IT was the dawn of a new era for Doncaster Rovers in Saturday’s game against visiting Crystal Palace.
Gone were manager Sean O’Driscoll and his No 2 Richard O’Kelly after five years during which time they’d steered Rovers to both Johnstone’s Paint Trophy success and the second tier of English football for the first time in over 50 years.
It was the prospect of the club losing its Championship status after three years which prompted the directors to wield the axe on Thursday night after the side had picked up just one point in their first seven games.
In came Dean Saunders - a man with a proven track record as a top-flight striker and a seasoned international player - but untried in management at this level.
It was a gamble which could easily have back-fired on the club, who needed to record their first league win since March to avoid equalling their worst run of games without a win, but at the final whistle it was smiles all round.
The former Wrexham boss might not have the experience of Football League management that O’Driscoll, who has totalled up over 500 games during his time in charge at Bournemouth and Doncaster.
But he brought a change of stoke of good luck to the role - something which has been in short supply in recent months - and the lack of which contributed to the departure of O’Driscoll and O’Kelly.
It would be easy to consign the achievements of both men to the dustbin of history, but their record will serve as a benchmark for Saunders and those who follow him for many years to come.
Many fans will mourn the departure of the two men but there is little time for sentiment in football and the game moves on regardless.
Whatever their feelings on the changes at the top, Saunders seems to have won the players over in the two days he had to work with them.
He also made a good impression with the media - not always O’Driscoll’s strong point - and sent the Rovers’ fans home happy and was entitled to feel pleased with how things have gone since his shock appointment.
Chairman John Ryan also had a big smile on face and seemed relaxed after what must have been a difficult week for him having had to sack O’Driscoll, the longest serving manager in the Championship.
“I think he (O’Driscoll) was a bit shocked when I told him,” he said, “But it’s a results business and he’ll soon get another job because he’s a great manager and I would recommend him to anyone.
“Maybe you can stay (at a club too long) and maybe your voice gets (to sound) the same when you’ve been at a club for five or six years.
“I just thought that something had to change because we hadn’t won for 19 games. So just to get a win (today) is a major, major thing for us.”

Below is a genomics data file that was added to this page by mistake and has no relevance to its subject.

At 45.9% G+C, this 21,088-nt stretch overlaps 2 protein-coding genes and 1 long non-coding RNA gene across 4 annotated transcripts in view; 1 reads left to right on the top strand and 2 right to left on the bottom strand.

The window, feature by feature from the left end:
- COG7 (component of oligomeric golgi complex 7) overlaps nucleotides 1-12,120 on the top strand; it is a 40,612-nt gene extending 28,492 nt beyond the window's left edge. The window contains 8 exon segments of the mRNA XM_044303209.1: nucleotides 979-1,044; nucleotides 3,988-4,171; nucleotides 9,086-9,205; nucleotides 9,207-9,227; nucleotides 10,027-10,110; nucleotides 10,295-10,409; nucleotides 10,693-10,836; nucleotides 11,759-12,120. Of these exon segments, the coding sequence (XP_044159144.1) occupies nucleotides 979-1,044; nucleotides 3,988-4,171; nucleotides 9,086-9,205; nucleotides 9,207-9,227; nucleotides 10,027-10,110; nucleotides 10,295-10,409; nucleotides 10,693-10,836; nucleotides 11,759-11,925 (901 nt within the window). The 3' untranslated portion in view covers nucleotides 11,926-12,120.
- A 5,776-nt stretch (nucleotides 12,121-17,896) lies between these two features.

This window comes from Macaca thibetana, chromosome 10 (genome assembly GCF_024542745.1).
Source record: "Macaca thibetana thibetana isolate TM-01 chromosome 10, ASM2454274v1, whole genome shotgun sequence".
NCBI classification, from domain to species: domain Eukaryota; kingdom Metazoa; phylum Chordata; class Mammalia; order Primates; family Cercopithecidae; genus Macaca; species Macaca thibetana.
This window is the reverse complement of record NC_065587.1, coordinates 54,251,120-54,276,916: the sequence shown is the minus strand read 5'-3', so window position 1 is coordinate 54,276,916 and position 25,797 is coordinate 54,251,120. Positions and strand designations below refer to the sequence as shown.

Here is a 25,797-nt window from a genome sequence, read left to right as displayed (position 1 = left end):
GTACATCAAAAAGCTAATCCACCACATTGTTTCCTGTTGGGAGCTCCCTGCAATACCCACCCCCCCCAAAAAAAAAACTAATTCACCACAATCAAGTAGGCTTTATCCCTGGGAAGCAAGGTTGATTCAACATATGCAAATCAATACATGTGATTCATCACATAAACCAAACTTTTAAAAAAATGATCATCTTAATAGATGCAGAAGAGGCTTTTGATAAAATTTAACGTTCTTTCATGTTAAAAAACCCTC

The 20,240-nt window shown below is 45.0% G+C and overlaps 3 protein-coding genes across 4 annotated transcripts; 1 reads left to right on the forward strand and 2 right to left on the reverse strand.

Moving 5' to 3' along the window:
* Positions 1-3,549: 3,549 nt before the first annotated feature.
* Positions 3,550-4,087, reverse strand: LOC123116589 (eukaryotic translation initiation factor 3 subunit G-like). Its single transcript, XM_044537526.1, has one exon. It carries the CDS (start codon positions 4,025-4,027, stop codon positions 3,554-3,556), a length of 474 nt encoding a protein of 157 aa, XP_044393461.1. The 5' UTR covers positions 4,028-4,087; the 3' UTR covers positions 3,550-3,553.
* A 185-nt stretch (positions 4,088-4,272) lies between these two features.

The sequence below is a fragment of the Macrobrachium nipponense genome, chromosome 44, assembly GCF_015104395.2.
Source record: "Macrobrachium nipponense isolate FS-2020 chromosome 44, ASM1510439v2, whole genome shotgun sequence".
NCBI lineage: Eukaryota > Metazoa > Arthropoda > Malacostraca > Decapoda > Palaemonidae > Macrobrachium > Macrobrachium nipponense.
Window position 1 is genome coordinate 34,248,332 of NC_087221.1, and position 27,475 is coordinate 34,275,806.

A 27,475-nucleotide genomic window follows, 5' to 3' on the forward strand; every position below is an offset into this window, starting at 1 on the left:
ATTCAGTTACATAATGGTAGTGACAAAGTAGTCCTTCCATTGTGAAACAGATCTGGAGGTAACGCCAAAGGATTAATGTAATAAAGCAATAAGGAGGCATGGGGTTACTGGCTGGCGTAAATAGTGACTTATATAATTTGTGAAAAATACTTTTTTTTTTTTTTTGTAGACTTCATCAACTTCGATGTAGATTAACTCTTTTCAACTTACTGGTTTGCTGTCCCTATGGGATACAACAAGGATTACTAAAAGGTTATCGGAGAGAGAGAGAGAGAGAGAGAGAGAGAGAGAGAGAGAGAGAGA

Ryan praised Saunders achievement at Wrexham, adding: “Dean was a top-class player, of course, with the likes of Liverpool and Aston Villa, and the reality is that he’s got his chance now to test himself in the Championship which is one of the biggest league’s in the world.
“He’s a different character to Sean. He has great enthusiasm and he really has lifted the whole place.
“We were a bit more direct but to be honest I think the big difference was that we had a slice of luck, which we’ve not had all season, when John Oster, who hardly ever scores, scored with a major deflection.
“The overall commitment was just staggering. They worked their hearts out today. I think Billy Sharp coming on changed things; he’s like a long-lost hero coming on and we scored a goal when he came on.
“All the players grew 10 per cent (in confidence) because he makes such a difference and it was great to see him out there again. Just his very presence makes all the difference.”
The first half of the game won’t last long in the memory of many.
Rovers looked edgy, perhaps not surprising in the circumstances, and showed a lack of ideas on how to break down a well-organised defence.
Rovers had loan striker Jon Parkin on debut but his new team-mates, not used to playing with a big target man, didn’t seem to know how to get the best out of him and there were too many hopeful long balls.
Palace looked the better side in possession but between keeper Neil Sullivan, and the back-four, Rovers managed to nullify the threat posed by strikers Glenn Murray and Sean Scannell and pacy wide man Wilfried Zaha, who got little change out of skipper George Friend - switched to left-back for the first time this season following the injury to Tommy Spurr at Reading last week. Palace were unlucky not to be awarded an early penalty when Glenn Murray went down in the box.
Said Friend: “It’s been frustrating so it has been really pleasing to win today, It’s not as though we’ve just been working hard today; we’ve been doing it right from pre-season to now and it’s a good feeling to pick up the three points.
“We’d only had two days working with the new manager but he seems very enthusiastic and positive. It’s a good start for him and it’s a good start to our season with our new manager.”
Commenting on the team’s first half display, Friend: “You’ve got to give Palace a bit of credit. They probably made it hard for us. Obviously we’ve just signed big John (on loan) and we were trying to use him as well.
“Perhaps after we’d knocked it long a few times we could have got it down earlier and I think that is what the gaffer wanted us to do.
“We definitely had more possession of the ball (in the second half) and luckily we hurt them.”
The only goal of the game came on 65 minutes when a 25-yard shot by John Oster took a deflection off a defender and wrong-footed Palace keeper Julian Speroni.
With substitute Milan Lalkovic showing up well as did Billy Sharp, Rovers continued to take the game to Palace only for James Hayter to shoot over a few chances.